Going by the rumors so far, we can expect the MacBook Pro 2021 to boost a new design, a more powerful take on the Apple M1 chip in the form of the M1X, potentially more ports and the return of MagSafe charging. It's also tipped to get a mini-LED display.
And it’s the final bit that excites me. But not because such a display could be a notable upgrade on the Retina displays on current MacBooks, though it could be. Rather, I’m more excited by how this move could influence the wider laptop world and persuade Windows laptop makers to follow Apple's lead.
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According to the latest research note by Apple analyst Ming-Chi Kuo, as seen by MacRumors (opens in new tab), Apple’s adoption of mini-LED displays could have a knock-on effect on production of the display tech.
“We believe that MacBooks, not iPads, mainly drive Mini LED panel shipments. MacBook shipments have not grown much in the past few years,” Kuo wrote. “However, we expect MacBook shipments to grow significantly by 20% YoY, or more in 2021 and 2022, due to the adoption of Mini LED panels, Apple Silicon, and all-new designs.”
This growth of mini-LED displays, which deliver better brightness, contrast and colors via an array of small LEDs on the back panel, is promising news for the laptop world. Most laptops sport LCD displays, which, while often very good, can’t quite deliver the brightness and deep contrast of OLED or mini-LED displays. While the screens on gaming laptops have higher refresh rates, they're arguably due some new tech to take the experience to the next level, and mini-LED could be the answer.
Neither mini-LED or OLED screens are actually particularly new technology, having been in TVs for some time. But they’re more expensive to produce than LCD displays, and that's particularly true of OLED displays used on devices larger than smartphones. That probably explains why our picks for the best OLED TVs aren’t exactly cheap, and why precious few laptops use OLED panels, with the Dell XPS 13 OLED and Asus Zenbook 13 OLED among the exceptions.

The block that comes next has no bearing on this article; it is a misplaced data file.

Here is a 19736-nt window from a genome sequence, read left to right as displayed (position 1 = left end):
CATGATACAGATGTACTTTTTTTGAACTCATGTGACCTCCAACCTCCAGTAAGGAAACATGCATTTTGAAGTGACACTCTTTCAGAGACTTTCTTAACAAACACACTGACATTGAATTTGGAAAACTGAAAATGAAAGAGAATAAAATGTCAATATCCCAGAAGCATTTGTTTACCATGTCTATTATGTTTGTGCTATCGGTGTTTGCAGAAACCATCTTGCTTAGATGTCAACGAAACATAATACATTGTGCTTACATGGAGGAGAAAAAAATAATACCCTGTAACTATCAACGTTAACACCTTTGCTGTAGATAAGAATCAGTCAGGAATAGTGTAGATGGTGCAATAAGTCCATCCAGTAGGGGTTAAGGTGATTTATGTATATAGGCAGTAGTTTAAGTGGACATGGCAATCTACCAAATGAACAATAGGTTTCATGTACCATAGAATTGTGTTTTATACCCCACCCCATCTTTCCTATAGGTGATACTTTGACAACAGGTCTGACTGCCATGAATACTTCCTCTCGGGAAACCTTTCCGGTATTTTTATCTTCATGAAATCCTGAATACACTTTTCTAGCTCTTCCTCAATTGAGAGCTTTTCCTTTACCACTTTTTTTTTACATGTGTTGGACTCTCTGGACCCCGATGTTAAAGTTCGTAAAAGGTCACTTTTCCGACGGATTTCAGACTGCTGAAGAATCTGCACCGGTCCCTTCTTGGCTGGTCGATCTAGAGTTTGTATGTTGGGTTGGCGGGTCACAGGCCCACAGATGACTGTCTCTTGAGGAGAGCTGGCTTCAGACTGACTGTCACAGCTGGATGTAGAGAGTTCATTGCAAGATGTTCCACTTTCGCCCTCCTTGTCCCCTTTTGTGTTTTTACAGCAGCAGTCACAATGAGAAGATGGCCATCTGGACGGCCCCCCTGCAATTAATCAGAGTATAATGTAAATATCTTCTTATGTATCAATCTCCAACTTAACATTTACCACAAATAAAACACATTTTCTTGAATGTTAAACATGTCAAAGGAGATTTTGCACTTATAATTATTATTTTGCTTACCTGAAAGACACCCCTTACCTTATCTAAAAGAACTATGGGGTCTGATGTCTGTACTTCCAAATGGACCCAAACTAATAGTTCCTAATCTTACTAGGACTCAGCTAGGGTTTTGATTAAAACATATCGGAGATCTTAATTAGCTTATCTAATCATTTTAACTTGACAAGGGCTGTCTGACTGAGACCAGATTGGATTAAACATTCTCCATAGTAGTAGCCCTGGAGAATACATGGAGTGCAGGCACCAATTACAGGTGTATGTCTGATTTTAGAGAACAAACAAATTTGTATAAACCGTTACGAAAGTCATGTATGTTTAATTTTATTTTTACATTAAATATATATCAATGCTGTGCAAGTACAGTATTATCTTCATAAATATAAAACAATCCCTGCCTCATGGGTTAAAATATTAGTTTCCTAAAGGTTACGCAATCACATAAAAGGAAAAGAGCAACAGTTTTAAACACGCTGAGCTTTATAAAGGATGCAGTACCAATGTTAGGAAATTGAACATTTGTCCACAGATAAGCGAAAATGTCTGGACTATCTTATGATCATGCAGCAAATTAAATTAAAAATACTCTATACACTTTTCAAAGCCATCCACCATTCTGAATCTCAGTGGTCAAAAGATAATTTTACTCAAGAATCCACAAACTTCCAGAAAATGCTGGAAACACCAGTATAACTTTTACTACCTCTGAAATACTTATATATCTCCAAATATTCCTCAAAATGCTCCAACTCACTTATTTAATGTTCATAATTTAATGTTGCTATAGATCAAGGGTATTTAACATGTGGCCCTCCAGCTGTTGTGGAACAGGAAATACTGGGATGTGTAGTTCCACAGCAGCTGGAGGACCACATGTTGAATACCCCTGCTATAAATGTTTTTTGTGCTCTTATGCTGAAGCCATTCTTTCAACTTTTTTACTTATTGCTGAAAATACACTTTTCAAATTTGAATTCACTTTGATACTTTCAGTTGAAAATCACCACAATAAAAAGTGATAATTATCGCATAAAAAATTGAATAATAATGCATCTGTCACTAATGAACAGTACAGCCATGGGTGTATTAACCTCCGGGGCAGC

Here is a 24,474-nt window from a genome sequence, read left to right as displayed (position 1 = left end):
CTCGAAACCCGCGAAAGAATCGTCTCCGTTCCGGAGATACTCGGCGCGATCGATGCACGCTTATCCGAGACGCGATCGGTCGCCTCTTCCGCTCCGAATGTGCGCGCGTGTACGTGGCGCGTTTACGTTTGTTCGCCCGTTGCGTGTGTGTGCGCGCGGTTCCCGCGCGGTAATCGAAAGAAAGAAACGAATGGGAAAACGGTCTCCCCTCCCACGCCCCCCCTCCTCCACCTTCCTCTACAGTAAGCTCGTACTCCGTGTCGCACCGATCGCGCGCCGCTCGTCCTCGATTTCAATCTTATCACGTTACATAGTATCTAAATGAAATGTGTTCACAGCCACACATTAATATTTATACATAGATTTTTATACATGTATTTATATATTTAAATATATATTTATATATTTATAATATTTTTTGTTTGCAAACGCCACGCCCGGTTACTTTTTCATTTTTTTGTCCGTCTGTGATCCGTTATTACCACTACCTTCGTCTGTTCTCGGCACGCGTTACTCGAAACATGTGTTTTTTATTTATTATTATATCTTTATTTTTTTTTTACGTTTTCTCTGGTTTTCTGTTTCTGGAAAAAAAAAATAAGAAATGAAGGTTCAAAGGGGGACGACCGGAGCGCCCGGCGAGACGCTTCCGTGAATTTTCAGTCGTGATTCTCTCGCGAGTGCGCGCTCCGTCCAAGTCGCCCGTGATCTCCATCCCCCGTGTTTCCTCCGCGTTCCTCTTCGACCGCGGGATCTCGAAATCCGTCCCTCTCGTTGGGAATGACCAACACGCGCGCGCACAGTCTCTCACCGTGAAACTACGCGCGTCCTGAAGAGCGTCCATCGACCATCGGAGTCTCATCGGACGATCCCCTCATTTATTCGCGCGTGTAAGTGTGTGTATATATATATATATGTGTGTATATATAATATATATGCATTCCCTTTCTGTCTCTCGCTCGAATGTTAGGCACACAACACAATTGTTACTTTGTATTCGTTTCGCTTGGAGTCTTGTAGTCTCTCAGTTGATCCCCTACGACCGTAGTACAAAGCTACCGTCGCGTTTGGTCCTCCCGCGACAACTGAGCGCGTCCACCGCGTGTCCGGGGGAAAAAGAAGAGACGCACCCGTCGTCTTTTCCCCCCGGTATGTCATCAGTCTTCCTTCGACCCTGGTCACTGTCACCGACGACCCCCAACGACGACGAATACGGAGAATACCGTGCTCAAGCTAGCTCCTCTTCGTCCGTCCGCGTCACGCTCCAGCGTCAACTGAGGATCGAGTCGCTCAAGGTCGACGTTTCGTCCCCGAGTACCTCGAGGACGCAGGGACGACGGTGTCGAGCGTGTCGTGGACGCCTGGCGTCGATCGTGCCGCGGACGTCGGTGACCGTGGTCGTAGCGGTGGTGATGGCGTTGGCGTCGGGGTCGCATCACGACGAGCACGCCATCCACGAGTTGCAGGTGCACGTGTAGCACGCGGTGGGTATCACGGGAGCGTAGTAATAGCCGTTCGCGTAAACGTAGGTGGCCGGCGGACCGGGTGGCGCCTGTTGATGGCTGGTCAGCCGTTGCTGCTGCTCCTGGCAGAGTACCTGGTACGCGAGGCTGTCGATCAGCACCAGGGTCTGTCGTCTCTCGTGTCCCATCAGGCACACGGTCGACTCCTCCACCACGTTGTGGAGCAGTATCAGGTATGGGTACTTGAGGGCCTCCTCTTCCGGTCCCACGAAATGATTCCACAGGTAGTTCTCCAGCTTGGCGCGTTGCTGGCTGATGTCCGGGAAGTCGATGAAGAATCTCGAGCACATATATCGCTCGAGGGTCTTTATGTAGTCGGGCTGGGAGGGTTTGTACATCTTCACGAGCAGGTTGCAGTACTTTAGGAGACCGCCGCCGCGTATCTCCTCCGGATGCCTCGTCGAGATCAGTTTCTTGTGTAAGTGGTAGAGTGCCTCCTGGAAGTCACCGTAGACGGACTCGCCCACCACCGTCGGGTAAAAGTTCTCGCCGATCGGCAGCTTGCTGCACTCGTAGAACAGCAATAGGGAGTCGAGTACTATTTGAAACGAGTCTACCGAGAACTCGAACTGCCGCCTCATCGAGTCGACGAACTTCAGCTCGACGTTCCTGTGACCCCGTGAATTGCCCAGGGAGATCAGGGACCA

OLED also poses a risk of burn-in, whereby the organic nature of the pixels leaves a residual ‘ghostly impression' of an image that was previously on the screen for some time; a taskbar icon, say.
Smartphones tend to be upgraded every couple of years and feature a lot of moving icons, meaning burn-in isn't so much of a factor. But laptops tend to have a longer life and have more static images to contend with, meaning OLED is arguably not the best panel option for their displays. Mini-LED, though, doesn’t present burn-in problems, making it the next logical upgrade for laptop screens.
Apple may not be the innovator it once was, but it has a lot of market influence. So if it does indeed adopt mini-LED displays for the next-gen MacBook Pros then it could help boost mini-LED production and make it more cost-effective for other laptop makers to swap LCD screens for mini-LED.
However, my colleague Jess Weatherbed over at TechRadar (opens in new tab) doesn't believe this will happen any time soon. I tend to agree; we’re likely to see LCD panels get better before the market rushes to get mini-LED panels.
But at the same time, I feel Apple’s alleged mini-LED ambitions could be the first gust of a wind of change for laptop screens, particularly for devices aimed at professional photo and video editors, so-called creators and high-end laptop gamers. Such devices might be a luxury, but I’m all for them, as I’ve often been let down by powerful laptops that have worse displays than my smartphone.
If nothing else, I’d like to see the likes of Dell adopt mini-LED displays over OLED panels, as it too has some market clout. And come, say, 2024 we could start to see the LCD displays in laptops wane and make way for better tech.